Sunday, October 24, 2010

The Big Bang Theory 4.04: "The Hot Troll Deviation"

“I see you decided to go with ‘pathetic and frightened.’”

While “The Hot Troll Deviation” filled in some welcome backstory, I thought it was very much lacking in substance. It was two unrelated, shallow stories that just seemed to be smushed together because the writers had no other ideas. My notes on this episode didn’t even fill a full page. I usually go at least a quarter of a way on to the second page when taking notes while watching an episode of television I intend to blog. There were definitely some laughs, but it wasn’t enough for me. This episode was filler, I think. I think it could have benefitted from a different combination of A and B story. Like I said, the A story here filled in some important backstory, and the B story resulted in some amusing sight gags, but maybe both stories could have been in separate episodes, paired with better compliments.

The episode opens with a scene that sets up both of the episode’s plots. The guys are having dinner at the Cheesecake Factory. Raj and Sheldon are arguing over work stuff, using physics terms I don’t understand, of course. I didn’t even realize Raj was still working for Sheldon. It hasn’t been spoken of since the episode (last season, I think?) where Raj was in danger of being deported if he didn’t find a new project to work on at the university. I would have thought Raj would have gone back to doing his own research by now, but I guess not. Or you’d think we would have had some funny Raj and Sheldon work stories by now. Just some mention of it would have been nice. Anyway, Penny is getting ready to take their order when she sees Bernadette, Howard’s ex-girlfriend, arrive for her shift. Penny is nice enough to give Howard the heads up, and Howard briefly contemplates what his reaction to Bernadette should be. He goes with diving under the table.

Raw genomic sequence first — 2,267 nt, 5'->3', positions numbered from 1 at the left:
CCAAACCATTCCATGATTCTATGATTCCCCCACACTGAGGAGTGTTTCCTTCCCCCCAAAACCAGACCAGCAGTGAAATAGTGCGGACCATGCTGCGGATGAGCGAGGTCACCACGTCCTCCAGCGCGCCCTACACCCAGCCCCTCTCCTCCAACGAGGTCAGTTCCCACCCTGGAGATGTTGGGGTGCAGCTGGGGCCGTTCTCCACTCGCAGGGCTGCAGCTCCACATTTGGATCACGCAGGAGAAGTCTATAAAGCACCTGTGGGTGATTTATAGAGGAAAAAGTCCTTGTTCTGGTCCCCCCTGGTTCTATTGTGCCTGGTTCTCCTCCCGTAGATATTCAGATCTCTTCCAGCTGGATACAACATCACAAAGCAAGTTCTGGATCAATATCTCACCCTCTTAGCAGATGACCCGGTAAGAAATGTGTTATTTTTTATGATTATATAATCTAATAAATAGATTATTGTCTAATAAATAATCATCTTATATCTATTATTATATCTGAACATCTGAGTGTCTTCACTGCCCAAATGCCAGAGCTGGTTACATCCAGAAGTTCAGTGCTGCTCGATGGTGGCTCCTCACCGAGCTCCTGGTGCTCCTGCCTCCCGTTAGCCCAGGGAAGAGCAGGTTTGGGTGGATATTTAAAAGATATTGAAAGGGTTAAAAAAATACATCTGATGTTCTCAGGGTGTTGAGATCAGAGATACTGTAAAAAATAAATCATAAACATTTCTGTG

After the opening credits (which I still love even after three-plus years), we cut directly to Howard having a bit of a fantasy. Just like last season, when he was trying to figure out whether or not he wanted to commit to Bernadette, Katee Sackhoff once again has a prominent role. And this is why I tend to not really like Howard-centric episodes of “The Big Bang Theory.” The writers usually go a bit too far with his kind of gross womanizing/fantasizing ways. I think I like Raj episodes the best, by the way. Considering Chuck Lorre shows aren’t especially known for being culturally sensitive, I find that in general, the writers do a good job at “laughing with” Indian culture instead of “laughing at” it (unlike another current sitcom on another network which shall remain nameless). Anyway, Howard’s fantasy is a little different this time around than last season’s bathtub fantasy. His mother yells up the stairs about her usual mundane problems, and this distracts Howard from “Katee.” When he looks to his side again, Bernadette has appeared. Apparently Howard isn’t over her. Oh, and just for good, creepy measure, George Takei shows up too. I’d go on a rant about how it’s inappropriate to use homophobia for humor, but this isn’t really the place.

The next day, Howard and Leonard discuss Howard’s predicament at the university cafeteria. Leonard mentions that none of them know why Howard and Bernadette broke up. This is an amusing bit of meta humor, because viewers were surprised when Howard randomly announced that they had been broken up for a while late last season. Howard tells Leonard that the circumstances behind the break-up are too embarrassing for him to reveal. Leonard doesn’t have an opportunity to press further, because Sheldon and Raj arrive, and they’re still bickering over work. Now Raj wants a desk in Sheldon’s office, and Sheldon really doesn’t like that idea. Sheldon makes the mistake of saying that Raj can have a desk if he pays for it himself. I thought Raj still had his own office. I suppose at this point, Raj is just reaching for whatever he can to annoy Sheldon. I kind of don’t blame him. I think I’d find working for Sheldon to be pretty unbearable, myself. The bickering is mildly entertaining, but it’s not really the funniest work “The Big Bang Theory” has ever done.